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Free MANRS Tool Helps Improve Routing Security

The Mutually Agreed Norms for Routing Security (MANRS) initiative on Tuesday announced the availability of a free tool designed to help network operators identify potential issues and improve routing security.

The Mutually Agreed Norms for Routing Security (MANRS) initiative on Tuesday announced the availability of a free tool designed to help network operators identify potential issues and improve routing security.

MANRS, a community-driven project supported by the Internet Society, aims to improve internet security and safety for consumers and businesses by requiring members to implement measures meant to enhance the security and resiliency of the routing infrastructure. This includes filtering to prevent propagation of incorrect routing information, anti-spoofing measures to block traffic with spoofed source IPs, coordination and communication between network operators, and global validation for routing information.

Routing-related incidents can have serious consequences. The Internet Society last year reported seeing over 12,000 outages and attacks — this includes spoofing, hijacking and leaks — that resulted in stolen data, revenue loss, and damage to reputation. One of these incidents, caused by a Nigerian ISP, resulted in global Google traffic being routed through Russia, China and Nigeria.

The new online tool released on Tuesday, named MANRS Observatory, helps network operators determine their MANRS compliance level. The tool passively collects data on routing incidents from a number of sources and displays them in a dashboard in an effort to help operators identify problematic areas. The tool allows users to filter incidents based on date, region, country, ASN and pre-defined groups.

MANRS Observatory

“One of the advantages of the MANRS Observatory is that it adds an element of accountability,” said Andrei Robachevsky, Senior Technology Program Manager at the Internet Society. “MANRS is seeing steady adoption, but we need more networks to implement the actions and more customers to demand routing security best practices. The more network operators applying MANRS actions, the fewer incidents happening, the less damage done. Our hope is that the MANRS Observatory will help drive greater participation.”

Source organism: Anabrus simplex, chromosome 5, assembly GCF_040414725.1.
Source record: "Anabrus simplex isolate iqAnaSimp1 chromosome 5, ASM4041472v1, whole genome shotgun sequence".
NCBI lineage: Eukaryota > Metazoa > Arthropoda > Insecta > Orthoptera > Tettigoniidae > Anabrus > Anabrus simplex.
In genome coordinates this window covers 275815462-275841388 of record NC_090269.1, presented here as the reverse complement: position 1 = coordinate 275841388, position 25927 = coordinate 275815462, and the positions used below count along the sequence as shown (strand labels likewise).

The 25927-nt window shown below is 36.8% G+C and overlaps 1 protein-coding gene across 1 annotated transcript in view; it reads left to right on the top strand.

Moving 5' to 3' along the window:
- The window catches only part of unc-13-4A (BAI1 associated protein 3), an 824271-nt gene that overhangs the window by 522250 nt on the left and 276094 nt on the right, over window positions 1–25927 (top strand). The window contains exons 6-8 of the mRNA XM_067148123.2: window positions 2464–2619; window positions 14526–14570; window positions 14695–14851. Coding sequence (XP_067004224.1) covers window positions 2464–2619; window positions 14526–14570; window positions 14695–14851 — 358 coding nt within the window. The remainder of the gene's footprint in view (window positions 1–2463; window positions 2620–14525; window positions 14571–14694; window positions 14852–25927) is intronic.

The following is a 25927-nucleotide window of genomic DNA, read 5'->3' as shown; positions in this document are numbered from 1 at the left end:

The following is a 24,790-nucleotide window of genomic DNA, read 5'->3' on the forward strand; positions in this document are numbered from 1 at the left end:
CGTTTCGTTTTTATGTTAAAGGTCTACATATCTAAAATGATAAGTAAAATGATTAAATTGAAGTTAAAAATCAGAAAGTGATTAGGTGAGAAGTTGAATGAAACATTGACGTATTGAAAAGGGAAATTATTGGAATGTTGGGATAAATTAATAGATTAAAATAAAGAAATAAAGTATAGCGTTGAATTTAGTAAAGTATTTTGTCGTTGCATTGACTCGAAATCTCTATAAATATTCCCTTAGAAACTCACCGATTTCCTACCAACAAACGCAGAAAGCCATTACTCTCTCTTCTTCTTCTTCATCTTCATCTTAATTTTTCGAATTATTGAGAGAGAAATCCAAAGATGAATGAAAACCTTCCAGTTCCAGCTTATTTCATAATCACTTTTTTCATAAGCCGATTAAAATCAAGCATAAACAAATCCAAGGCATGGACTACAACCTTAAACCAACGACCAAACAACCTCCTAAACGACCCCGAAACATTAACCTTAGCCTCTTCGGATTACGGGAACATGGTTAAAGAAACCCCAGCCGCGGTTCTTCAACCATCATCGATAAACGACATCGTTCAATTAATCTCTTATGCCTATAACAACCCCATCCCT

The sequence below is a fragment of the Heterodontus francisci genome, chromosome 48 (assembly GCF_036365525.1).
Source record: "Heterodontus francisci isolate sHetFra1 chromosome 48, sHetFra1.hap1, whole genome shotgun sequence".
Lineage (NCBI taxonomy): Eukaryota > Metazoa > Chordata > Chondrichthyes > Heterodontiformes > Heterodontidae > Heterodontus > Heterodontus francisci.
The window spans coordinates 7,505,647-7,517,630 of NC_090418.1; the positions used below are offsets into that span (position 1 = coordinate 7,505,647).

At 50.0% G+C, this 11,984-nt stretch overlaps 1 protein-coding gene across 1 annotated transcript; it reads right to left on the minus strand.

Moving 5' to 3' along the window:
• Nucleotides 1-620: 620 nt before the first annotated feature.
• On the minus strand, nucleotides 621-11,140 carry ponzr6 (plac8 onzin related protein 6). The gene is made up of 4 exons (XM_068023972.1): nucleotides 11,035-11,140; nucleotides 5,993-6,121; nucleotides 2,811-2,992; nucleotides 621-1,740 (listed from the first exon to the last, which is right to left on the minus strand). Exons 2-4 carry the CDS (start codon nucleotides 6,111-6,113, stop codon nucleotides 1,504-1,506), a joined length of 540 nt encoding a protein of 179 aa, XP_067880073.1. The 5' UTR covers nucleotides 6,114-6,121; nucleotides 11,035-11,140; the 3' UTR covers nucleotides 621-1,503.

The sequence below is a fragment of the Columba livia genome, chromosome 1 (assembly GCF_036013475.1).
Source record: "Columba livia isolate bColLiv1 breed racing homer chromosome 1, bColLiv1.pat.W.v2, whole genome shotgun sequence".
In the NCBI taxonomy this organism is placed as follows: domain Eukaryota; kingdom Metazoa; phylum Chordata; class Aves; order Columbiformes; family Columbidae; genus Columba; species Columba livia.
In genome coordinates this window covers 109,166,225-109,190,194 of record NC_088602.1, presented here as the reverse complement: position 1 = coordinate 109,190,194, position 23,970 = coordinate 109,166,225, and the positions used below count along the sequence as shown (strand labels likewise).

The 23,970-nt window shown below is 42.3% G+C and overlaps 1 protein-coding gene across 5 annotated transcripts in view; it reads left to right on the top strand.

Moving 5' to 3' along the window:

MANRS currently has over 230 members, including 201 internet service providers (ISPs) and 34 internet exchange points (IXPs). The list includes regional ISPs, Tier-1 carrier networks, universities, cloud providers, and tech giants such as Microsoft and Google.

The MANRS Observatory tool can be used for free by anyone but MANRS members have some advantages.

“Anyone can use the MANRS Observatory, but MANRS participants will have a more in-depth picture as well as reports and other benefits. For full access to the MANRS Observatory, ISPs and IXPs should commit to improving Internet security and join the MANRS initiative. They can do so here,” Robachevsky told SecurityWeek.

Related: Internet Society Calls on IXPs to Help Solve Internet Routing Problems

Related: BGP Flaws Patched in Quagga Routing Software

Written By

Eduard Kovacs (@EduardKovacs) is a contributing editor at SecurityWeek. He worked as a high school IT teacher for two years before starting a career in journalism as Softpedia’s security news reporter. Eduard holds a bachelor’s degree in industrial informatics and a master’s degree in computer techniques applied in electrical engineering.

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